Intel Fellow Pete MacWilliams said today that chipsets from Intel that support high speed memory based around the Rambus design will not be available until the late third quarter. While Intel earlier said that Rambus chipsets would be out in 1999, its first Rambus chipset, code-named Camino, was widely expected to come out in the middle of the year.
While the delay of the Camino chipset will not likely have any long-term effects, it will likely cause product delays and some disruptions for the summer.
Camino's delay, for instance, will obviously mean that PCs equipped with fast Rambus memory won't appear until late in the third quarter. Graphics chipmakers will also see a slowdown in their product releases. These companies are currently preparing graphics chips for AGP 4X, the next version of the high speed graphics port developed by Intel. The ability to take advantage of AGP 4X will only come with Camino, and Camino is no longer a mid-year event. Earlier in the day, graphics vendors said they were expected to released products in June.
"You can picture them together [Rambus support and AGP 4X] in 1999," said MacWilliams.
Intel will also have to wait a few more months until it upgrades the system bus that connects to the Pentium III. The Pentium III currently uses a system bus, which is the main data path for the processor, that runs at 100 MHz. The bus will next be upgraded to run at 133 MHz. The upgrade, however, comes with the Camino chipset. Camino will run at 100 Mhz and 133 MHz, allowing PCs to come with 600-MHz or 800-MHz Rambus memory.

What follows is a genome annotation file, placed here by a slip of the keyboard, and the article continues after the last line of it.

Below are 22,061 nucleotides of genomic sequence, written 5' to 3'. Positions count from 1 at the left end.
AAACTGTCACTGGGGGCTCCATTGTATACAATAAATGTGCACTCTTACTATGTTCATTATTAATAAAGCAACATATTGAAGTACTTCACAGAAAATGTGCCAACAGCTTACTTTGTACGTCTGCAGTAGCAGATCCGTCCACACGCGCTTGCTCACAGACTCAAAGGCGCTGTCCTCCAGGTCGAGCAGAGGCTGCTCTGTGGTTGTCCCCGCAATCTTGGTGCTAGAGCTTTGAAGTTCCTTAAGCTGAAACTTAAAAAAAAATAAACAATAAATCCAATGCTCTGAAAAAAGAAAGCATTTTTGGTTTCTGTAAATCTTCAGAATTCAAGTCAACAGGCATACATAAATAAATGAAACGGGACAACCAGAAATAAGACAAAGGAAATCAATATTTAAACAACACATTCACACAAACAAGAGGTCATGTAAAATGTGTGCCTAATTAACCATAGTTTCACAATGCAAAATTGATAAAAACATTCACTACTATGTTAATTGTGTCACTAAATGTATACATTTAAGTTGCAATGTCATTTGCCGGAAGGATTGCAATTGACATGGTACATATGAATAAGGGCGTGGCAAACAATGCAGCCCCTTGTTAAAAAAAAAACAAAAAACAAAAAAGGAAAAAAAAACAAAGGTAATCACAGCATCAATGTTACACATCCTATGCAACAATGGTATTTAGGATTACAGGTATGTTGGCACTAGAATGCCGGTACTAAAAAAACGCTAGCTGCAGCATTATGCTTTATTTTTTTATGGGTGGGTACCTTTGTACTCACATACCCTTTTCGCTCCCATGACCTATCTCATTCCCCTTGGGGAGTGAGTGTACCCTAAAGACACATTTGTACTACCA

The delay will also slow some of the benefits that are supposed to accrue with the Pentium III. "Coppermine" and "Cascades"--the code names of the next versions of Pentium III--may also be delayed. Coppermine, a desktop chip that will include 256KB of secondary, integrated cache, and Cascades, a Xeon chip with 512KB of integrated cache, may also be delayed until the release of Camino.
Coppermine represents a significant boost over the current Pentium III systems, said Michael Slater, an analyst of MicroDesign Resources. It is expected to run at 600 MHz, a number that may justify the Pentium III's higher price in consumers' minds. The chip will also be made on the advanced 0.18-micron process.
It is unclear whether Intel will release these chips toward the middle of the year, or wait until Camino is ready.
Still, it is by no means a crisis, said Slater and others. Intel has already committed to Rambus. Rambus also faces little competition. The effort to promote SLDRAM as a competitor to Rambus has largely fallen apart, said Mark Edelstone, semiconductor analyst at Morgan Stanley Dean Witter.
In addition, few computers using Rambus memory were expected this year, said Edelstone. Only 4 percent of PCs are expected to adopt the memory this year. Still, a delay is a delay, and will have some effect on the parties involved.
"It definitely slows the ramp of AGP 4X," Edelstone said.